As the demand for climate accountability and the global call for decarbonization amplify, capital has flowed rapidly to the renewable energy sector during the first three quarters of 2021. Investment is pouring into a growing volume of renewable energy assets related to the production of or infrastructure for solar, wind and hydrogen power as well as environmental remediation methods such as carbon capture.
And where capital flows, M&A deal activity promptly follows.
The influx of private equity interest in the sector comes in response to a confluence of factors related to global politics, capital availability and economic recovery from the pandemic as well as a growing popularity of environmental, social and governance (ESG) activism.
Particularly in the United States, investment into the sustainable energy space is coming into sharper focus after years of financing ebbs and flows. A core tenet of the new administration’s pledge to stimulate job growth and clinch the US’ status as the vanguard in clean energy technology, the government’s current outline to reach net zero carbon emissions by 2050 would require between $1 trillion and $2 trillion of investment each year, according to the Energy Transitions Commission.
According to SPS data, there have been a total of 328 closed M&A deals in the energy sector already in 2021, with 25% of these falling under the renewable energy umbrella – primarily including production, service, and equipment companies. This reveals a 10% increase in closed deal volume for the renewables sector in H1 2021 compared to the same period in 2020, and a 13% increase from pre-pandemic levels in H2 2019. Of deals closed in the first three quarters of 2021, renewable energy producers and service companies are the frontrunners, accounting for 39% and 35% of total deal volume, respectively.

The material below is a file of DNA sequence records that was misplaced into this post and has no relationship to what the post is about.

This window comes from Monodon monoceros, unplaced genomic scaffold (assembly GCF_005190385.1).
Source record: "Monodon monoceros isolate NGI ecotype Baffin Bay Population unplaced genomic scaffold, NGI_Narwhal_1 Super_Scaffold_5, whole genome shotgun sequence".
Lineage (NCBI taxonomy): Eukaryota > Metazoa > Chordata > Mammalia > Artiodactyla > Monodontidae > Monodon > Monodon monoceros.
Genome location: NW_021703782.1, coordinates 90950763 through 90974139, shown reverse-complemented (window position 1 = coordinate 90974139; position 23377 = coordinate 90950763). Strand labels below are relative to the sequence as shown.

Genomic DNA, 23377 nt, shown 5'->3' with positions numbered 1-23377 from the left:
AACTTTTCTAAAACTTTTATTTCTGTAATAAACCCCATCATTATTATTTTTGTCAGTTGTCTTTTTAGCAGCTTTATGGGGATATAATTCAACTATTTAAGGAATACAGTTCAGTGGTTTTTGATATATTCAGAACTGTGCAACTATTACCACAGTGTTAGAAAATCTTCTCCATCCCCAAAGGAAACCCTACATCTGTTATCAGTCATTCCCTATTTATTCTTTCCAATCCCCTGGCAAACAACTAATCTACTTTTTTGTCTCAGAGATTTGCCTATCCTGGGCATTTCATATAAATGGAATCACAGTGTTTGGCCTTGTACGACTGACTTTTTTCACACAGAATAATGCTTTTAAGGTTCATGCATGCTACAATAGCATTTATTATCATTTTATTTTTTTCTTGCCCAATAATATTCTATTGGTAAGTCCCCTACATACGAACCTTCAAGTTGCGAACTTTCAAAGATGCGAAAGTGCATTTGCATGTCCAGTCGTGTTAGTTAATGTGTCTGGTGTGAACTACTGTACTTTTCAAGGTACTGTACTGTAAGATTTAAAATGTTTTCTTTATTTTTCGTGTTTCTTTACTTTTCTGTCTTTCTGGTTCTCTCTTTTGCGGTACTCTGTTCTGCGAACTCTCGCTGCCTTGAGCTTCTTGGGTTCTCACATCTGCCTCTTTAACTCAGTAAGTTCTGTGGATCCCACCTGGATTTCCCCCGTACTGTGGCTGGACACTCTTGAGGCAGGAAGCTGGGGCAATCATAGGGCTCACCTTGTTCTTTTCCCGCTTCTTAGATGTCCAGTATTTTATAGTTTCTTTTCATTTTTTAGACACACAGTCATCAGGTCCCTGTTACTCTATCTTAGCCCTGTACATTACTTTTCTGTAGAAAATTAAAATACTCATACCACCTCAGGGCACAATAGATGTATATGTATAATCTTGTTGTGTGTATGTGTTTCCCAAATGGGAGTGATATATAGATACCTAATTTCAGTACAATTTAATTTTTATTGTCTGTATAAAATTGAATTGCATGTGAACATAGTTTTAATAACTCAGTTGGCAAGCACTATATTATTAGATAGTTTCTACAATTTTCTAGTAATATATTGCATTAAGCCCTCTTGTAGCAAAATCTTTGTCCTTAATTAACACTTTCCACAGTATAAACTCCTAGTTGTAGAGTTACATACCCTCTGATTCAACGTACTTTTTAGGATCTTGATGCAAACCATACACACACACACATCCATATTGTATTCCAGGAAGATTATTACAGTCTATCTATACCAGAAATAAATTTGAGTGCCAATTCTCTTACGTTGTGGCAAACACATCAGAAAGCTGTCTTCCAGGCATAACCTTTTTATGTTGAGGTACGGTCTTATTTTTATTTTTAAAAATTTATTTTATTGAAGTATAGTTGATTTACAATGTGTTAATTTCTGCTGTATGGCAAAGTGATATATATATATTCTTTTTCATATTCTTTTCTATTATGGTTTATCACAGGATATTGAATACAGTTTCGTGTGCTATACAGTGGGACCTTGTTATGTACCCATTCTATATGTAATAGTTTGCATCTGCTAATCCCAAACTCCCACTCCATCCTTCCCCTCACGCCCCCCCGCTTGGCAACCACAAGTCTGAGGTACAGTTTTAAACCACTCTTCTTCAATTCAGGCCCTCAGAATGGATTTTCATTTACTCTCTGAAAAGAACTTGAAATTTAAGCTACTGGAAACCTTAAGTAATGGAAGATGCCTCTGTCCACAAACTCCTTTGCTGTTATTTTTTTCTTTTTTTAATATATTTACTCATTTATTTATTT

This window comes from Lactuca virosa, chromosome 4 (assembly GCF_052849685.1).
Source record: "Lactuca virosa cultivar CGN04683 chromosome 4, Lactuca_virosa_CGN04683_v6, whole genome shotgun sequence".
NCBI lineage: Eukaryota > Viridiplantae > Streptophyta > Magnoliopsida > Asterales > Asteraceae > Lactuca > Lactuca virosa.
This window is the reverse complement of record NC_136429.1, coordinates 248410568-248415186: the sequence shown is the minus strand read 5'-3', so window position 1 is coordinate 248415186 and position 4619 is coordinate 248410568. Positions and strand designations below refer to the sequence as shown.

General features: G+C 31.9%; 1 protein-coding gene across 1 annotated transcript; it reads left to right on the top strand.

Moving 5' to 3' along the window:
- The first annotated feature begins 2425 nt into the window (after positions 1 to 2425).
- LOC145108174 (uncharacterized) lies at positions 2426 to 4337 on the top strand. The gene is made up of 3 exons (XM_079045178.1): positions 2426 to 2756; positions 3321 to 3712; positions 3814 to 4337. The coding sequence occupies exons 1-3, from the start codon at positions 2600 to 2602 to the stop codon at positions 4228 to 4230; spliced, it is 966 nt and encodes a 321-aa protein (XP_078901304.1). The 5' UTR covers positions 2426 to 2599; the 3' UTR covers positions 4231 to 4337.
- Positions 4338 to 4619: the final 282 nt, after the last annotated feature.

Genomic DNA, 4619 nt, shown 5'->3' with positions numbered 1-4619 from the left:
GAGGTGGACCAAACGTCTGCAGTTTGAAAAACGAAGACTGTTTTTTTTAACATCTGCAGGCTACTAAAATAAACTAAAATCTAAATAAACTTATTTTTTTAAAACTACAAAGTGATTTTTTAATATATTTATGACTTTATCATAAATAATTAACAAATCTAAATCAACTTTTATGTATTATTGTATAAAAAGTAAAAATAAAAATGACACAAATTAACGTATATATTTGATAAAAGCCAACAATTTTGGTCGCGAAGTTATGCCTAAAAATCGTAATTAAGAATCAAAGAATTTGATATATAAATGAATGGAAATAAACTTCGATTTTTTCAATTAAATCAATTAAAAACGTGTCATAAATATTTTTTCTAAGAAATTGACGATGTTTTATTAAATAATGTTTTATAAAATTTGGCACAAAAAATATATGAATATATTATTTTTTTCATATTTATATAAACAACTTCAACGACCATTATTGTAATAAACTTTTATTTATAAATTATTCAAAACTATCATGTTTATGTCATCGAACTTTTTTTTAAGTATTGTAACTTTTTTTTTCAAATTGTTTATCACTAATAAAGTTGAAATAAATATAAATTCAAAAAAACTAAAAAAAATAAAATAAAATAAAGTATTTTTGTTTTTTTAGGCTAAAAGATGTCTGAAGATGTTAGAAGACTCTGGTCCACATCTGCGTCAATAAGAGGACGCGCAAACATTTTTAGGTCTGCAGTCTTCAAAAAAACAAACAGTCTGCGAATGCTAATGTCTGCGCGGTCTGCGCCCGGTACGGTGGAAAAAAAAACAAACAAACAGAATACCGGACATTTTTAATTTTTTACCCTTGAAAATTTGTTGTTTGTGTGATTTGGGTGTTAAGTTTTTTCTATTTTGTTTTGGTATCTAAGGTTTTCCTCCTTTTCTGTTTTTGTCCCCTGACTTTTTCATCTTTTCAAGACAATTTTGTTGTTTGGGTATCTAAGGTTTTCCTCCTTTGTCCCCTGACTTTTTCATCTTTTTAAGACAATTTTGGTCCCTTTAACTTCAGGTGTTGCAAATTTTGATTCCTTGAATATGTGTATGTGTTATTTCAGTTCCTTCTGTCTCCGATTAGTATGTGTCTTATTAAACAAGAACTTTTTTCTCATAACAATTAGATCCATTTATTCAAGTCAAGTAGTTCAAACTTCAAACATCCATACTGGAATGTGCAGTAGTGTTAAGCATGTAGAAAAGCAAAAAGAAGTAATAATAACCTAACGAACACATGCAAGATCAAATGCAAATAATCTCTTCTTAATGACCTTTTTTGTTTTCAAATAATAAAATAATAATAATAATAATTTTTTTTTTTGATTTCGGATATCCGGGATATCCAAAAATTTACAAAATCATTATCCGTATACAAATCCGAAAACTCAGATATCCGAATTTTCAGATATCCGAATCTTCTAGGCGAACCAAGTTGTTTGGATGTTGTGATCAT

The chart below demonstrates monthly closed deal activity for the first three quarters of 2021 compared with the same period since 2018.
Yet, it’s not all good news for the energy space. The pouring of investment into renewables is cutting off the capital supply to long-favored conventional assets like coal, oil, and gas. In fact, for the first time, banks are on track in 2021 to commit more financing to sustainable projects than to these traditional energy assets, Bloomberg reported in May.
The table below, generated from SPS data, demonstrates the most active intermediaries in the renewables game over the last 3 years.
Moreover, private equity investment growth in green energy production, services, and infrastructure is fast surpassing fundraising for traditional assets, with private equity funds that are dedicated to renewable energy assets outpacing fossil fuel funds by a multiple of roughly 25, according to Bloomberg. Data generated from SPS mirrors this trend, showing a 13% decrease in PE deal activity for these traditional sectors in H1 2021 compared to pre-pandemic H2 2019.
An intensified call for climate accountability and the global target for net zero carbon emissions mean that demand for renewable energy resources and utilities is expected to continue to strengthen in 2022, signaling for higher volumes of new commercial projects and technologies in the sector. These new investment opportunities, paired with rebounded capital supply from the fallout of the Covid-19 pandemic, point to strong M&A deal activity in the quarters to come.
Chart and table generated from SPS proprietary data